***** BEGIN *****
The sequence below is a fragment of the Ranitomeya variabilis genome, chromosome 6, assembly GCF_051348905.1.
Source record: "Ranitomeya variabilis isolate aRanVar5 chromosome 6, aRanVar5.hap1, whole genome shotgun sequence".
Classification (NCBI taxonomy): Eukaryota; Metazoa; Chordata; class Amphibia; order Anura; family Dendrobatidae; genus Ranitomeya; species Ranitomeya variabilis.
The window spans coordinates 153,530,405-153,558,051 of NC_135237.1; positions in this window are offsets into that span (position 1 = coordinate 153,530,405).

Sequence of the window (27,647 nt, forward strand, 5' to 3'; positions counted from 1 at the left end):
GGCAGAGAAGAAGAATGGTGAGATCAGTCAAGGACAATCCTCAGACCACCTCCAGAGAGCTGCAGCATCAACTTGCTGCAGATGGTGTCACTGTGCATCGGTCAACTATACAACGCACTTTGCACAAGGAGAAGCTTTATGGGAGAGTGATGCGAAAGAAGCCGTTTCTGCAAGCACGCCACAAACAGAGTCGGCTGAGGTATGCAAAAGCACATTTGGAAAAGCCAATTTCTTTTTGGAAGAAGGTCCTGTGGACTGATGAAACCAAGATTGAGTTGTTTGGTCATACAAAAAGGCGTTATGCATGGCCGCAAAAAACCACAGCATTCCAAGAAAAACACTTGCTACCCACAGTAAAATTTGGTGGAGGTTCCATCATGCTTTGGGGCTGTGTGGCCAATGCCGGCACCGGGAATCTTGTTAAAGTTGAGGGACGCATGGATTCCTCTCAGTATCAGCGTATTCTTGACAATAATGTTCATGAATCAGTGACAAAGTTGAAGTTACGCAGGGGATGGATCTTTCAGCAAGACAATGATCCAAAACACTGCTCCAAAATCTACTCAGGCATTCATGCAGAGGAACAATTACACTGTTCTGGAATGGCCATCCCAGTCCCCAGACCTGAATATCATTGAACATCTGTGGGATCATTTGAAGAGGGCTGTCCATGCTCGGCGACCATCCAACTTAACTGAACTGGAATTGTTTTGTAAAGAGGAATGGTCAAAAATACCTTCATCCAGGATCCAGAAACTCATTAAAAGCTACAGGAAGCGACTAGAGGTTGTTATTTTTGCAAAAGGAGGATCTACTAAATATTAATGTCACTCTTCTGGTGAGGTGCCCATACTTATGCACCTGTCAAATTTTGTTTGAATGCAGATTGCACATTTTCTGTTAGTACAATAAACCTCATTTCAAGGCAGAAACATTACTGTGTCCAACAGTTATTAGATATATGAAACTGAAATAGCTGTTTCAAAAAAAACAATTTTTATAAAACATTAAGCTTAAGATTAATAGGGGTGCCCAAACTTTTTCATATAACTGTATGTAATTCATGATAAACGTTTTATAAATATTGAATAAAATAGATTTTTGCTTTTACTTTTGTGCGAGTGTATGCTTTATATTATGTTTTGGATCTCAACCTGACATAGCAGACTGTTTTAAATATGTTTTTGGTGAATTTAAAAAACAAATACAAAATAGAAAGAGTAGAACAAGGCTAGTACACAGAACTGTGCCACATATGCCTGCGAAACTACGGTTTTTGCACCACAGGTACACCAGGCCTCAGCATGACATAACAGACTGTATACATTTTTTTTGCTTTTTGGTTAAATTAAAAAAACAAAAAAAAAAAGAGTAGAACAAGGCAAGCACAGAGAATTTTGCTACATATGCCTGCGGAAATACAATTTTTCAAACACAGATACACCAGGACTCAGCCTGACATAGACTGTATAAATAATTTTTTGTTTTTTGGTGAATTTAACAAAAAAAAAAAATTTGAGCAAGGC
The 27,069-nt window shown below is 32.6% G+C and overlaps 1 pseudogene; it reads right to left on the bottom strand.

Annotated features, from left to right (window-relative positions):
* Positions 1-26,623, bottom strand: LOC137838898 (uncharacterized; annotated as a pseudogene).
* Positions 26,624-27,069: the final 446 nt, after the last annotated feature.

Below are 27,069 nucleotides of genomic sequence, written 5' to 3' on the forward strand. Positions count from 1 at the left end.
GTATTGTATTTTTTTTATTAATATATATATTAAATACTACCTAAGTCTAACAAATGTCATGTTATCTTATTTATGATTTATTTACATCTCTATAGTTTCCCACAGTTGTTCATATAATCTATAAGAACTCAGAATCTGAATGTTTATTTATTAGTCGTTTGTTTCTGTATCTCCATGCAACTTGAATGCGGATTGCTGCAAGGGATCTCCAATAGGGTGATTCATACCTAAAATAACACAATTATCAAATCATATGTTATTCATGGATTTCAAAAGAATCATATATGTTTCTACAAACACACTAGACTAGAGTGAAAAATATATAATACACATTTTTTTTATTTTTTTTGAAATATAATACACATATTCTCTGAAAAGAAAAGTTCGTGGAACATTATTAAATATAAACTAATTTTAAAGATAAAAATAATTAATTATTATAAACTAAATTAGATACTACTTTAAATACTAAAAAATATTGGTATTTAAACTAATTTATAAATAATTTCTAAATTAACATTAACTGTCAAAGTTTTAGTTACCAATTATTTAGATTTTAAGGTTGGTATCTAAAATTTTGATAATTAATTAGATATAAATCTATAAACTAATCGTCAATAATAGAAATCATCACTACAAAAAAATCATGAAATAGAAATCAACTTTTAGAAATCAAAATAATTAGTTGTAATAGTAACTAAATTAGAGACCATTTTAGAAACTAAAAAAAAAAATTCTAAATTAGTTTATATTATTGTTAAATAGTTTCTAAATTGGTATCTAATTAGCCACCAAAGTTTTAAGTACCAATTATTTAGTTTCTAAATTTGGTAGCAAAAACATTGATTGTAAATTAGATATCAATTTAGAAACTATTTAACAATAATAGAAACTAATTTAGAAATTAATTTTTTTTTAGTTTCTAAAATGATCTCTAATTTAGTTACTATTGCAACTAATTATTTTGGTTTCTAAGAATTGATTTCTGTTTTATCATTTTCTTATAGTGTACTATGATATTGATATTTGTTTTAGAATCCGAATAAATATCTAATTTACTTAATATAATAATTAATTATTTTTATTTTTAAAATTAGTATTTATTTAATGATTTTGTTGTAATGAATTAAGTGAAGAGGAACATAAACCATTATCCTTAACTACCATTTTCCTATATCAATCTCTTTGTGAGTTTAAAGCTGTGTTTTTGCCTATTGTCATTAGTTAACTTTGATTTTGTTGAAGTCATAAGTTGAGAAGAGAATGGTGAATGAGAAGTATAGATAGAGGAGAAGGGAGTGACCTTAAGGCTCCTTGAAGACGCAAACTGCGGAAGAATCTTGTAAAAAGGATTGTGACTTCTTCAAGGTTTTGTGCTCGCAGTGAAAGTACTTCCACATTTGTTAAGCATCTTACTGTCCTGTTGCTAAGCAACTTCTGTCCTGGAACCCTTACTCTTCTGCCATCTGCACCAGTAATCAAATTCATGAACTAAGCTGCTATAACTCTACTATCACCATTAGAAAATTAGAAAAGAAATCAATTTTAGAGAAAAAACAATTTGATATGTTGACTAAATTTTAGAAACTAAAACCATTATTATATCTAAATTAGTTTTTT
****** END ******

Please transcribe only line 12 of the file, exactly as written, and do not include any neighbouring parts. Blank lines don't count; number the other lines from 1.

GTATTGTATTTTTTTTATTAATATATATATTAAATACTACCTAAGTCTAACAAATGTCATGTTATCTTATTTATGATTTATTTACATCTCTATAGTTTCCCACAGTTGTTCATATAATCTATAAGAACTCAGAATCTGAATGTTTATTTATTAGTCGTTTGTTTCTGTATCTCCATGCAACTTGAATGCGGATTGCTGCAAGGGATCTCCAATAGGGTGATTCATACCTAAAATAACACAATTATCAAATCATATGTTATTCATGGATTTCAAAAGAATCATATATGTTTCTACAAACACACTAGACTAGAGTGAAAAATATATAATACACATTTTTTTTATTTTTTTTGAAATATAATACACATATTCTCTGAAAAGAAAAGTTCGTGGAACATTATTAAATATAAACTAATTTTAAAGATAAAAATAATTAATTATTATAAACTAAATTAGATACTACTTTAAATACTAAAAAATATTGGTATTTAAACTAATTTATAAATAATTTCTAAATTAACATTAACTGTCAAAGTTTTAGTTACCAATTATTTAGATTTTAAGGTTGGTATCTAAAATTTTGATAATTAATTAGATATAAATCTATAAACTAATCGTCAATAATAGAAATCATCACTACAAAAAAATCATGAAATAGAAATCAACTTTTAGAAATCAAAATAATTAGTTGTAATAGTAACTAAATTAGAGACCATTTTAGAAACTAAAAAAAAAAATTCTAAATTAGTTTATATTATTGTTAAATAGTTTCTAAATTGGTATCTAATTAGCCACCAAAGTTTTAAGTACCAATTATTTAGTTTCTAAATTTGGTAGCAAAAACATTGATTGTAAATTAGATATCAATTTAGAAACTATTTAACAATAATAGAAACTAATTTAGAAATTAATTTTTTTTTAGTTTCTAAAATGATCTCTAATTTAGTTACTATTGCAACTAATTATTTTGGTTTCTAAGAATTGATTTCTGTTTTATCATTTTCTTATAGTGTACTATGATATTGATATTTGTTTTAGAATCCGAATAAATATCTAATTTACTTAATATAATAATTAATTATTTTTATTTTTAAAATTAGTATTTATTTAATGATTTTGTTGTAATGAATTAAGTGAAGAGGAACATAAACCATTATCCTTAACTACCATTTTCCTATATCAATCTCTTTGTGAGTTTAAAGCTGTGTTTTTGCCTATTGTCATTAGTTAACTTTGATTTTGTTGAAGTCATAAGTTGAGAAGAGAATGGTGAATGAGAAGTATAGATAGAGGAGAAGGGAGTGACCTTAAGGCTCCTTGAAGACGCAAACTGCGGAAGAATCTTGTAAAAAGGATTGTGACTTCTTCAAGGTTTTGTGCTCGCAGTGAAAGTACTTCCACATTTGTTAAGCATCTTACTGTCCTGTTGCTAAGCAACTTCTGTCCTGGAACCCTTACTCTTCTGCCATCTGCACCAGTAATCAAATTCATGAACTAAGCTGCTATAACTCTACTATCACCATTAGAAAATTAGAAAAGAAATCAATTTTAGAGAAAAAACAATTTGATATGTTGACTAAATTTTAGAAACTAAAACCATTATTATATCTAAATTAGTTTTTT